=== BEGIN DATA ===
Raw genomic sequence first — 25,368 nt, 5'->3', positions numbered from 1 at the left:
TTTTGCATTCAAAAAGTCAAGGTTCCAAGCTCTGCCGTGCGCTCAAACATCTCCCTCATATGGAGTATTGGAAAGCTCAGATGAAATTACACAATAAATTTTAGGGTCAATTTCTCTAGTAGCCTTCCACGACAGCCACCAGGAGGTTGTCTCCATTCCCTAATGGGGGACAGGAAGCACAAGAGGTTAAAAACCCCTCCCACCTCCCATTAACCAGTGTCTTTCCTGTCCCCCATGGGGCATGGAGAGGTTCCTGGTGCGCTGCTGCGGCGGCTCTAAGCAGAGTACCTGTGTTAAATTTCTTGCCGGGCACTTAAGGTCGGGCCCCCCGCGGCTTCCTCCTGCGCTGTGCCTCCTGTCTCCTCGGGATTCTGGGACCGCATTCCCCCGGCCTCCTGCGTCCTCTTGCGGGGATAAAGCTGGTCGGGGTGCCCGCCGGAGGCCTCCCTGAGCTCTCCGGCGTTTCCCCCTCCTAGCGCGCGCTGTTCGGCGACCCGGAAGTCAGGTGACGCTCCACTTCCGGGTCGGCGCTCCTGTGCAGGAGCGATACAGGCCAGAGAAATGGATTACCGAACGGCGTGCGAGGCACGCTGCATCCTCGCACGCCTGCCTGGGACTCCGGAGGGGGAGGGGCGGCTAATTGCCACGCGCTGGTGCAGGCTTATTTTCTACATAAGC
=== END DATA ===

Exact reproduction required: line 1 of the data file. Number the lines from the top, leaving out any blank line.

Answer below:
Raw genomic sequence first — 25,368 nt, 5'->3', positions numbered from 1 at the left: